Earlier this year when the restrictions placed on the city of New Orleans as a result of COVID-19 PACE, a NOLA-area comprehensive healthcare program, shifted its community servicing of senior citizens exclusively to in-home and virtual services, as reported in a NOLA.com profile.
The staff members of PACE were reportedly ready to adapt quickly in order for there not to be any lapses in service for a New Orleans demographic that is particularly susceptible to the effects of the pandemic. Pivoting to the new normal, PACE was still able to offer the greater area of New Orlerans’s citizens care of a physician, including medication offering, rehabilitative therapy, personal care services, transportation to and from health care offices as well as nutrition counseling, and the vital service of meal delivery.
PACE is an affiliated Ministry of Catholic Charities Archdiocese of New Orleans program that aims to promote the independence, health, and dignity of the senior citizens of New Orleans. The comprehensive healthcare program includes services such as Adult Day Health Centers, both primary and specialty physician care, medications, rehabilitative therapy, and personal care services as well as transportation. PACE GNO’s mission statement is to “ enable frail older adults to live in their homes and in the community as long as medically and socially feasible.”
When asked to comment on her colleagues’ ability to pivot their operations to continue to service senior citizens, PACE occupational therapist, Trisha Ventura told nola.com, that the entire model of PACE is based in “flexibility and individualized care.” “Our executive director always says we are not a cookie-cutter service. We’re constantly adapting and changing, so it has not been a tremendously difficult transition for us.”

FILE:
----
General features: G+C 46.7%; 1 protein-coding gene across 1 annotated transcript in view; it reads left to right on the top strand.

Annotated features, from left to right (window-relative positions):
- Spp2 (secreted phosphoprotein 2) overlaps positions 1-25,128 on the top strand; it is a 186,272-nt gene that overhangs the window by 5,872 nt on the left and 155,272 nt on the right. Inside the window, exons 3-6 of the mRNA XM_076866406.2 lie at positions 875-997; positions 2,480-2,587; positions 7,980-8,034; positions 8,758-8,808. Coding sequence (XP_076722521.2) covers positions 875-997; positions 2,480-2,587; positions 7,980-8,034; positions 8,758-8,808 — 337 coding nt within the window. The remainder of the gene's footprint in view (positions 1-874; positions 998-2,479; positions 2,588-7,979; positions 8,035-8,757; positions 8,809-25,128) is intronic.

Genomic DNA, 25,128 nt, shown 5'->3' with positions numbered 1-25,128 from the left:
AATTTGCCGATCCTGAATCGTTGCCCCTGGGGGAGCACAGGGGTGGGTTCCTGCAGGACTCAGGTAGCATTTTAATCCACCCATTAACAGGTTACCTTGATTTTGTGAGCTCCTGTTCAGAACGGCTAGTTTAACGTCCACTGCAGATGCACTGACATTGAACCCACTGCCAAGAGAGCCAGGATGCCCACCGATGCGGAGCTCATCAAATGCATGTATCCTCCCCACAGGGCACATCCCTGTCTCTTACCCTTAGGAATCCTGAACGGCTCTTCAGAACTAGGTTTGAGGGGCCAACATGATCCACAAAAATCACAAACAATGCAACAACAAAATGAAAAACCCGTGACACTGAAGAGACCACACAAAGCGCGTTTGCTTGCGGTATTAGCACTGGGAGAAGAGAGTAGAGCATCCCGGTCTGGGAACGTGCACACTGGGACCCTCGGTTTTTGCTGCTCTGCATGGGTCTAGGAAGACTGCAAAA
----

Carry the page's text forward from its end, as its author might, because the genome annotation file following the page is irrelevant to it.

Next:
It is this attention to individualized care that keeps PACE in such high standing in New Orleans’s eyes, so it came a shock when they needed to shift to all in-home and virtual care, as previous PACE-offered services took place at the organization’s group facilities, but now services are shifted to participants’ homes, bringing an entirely new meaning to the “individualized care” previously mentioned.
For participants who signed up for the all-too-vital meal delivery service, meals are being distributed four days a week, meaning not only do individuals have guaranteed meals delivered to them several times a week, they also have someone check up on them and their home environment, a privilege that shouldn’t go unlooked and is not taken for granted by participants. Registered dietitians with PACE use this as an opportunity to continue making connections with members but also bring observed health or home concerns to a larger team for deliberation, and they are regularly receiving appreciation for having visited during such impersonal times.
Meal delivery isn’t the only service that was flexible in pivoting to in-home care, as physical therapists, occupational therapists and nursing assistants can now also make home visits. This is done both in person, but for recreational therapists, they will be hosting virtual classes, such as tai chi and memory games via Zoom, instead of in-person group classes. In addition to physical and mental exercise, participants’ spiritual needs are being catered to as a Chaplain provides a pastoral ministry at least once a week while also leading prayers on Zoom and talking and praying with individuals via phone call.
The lead PACE social worker, Joanne Ault is an advocate for the virtual shift of the organization, commenting that the “virtual classes have actually increased socialization because they are able to see other participants in the Zoom meeting.”
If interested in learning more information on PACE services, the organization invites you to visit www.pacegno.org or call 504-835-0006.
For more Louisiana related articles, click here.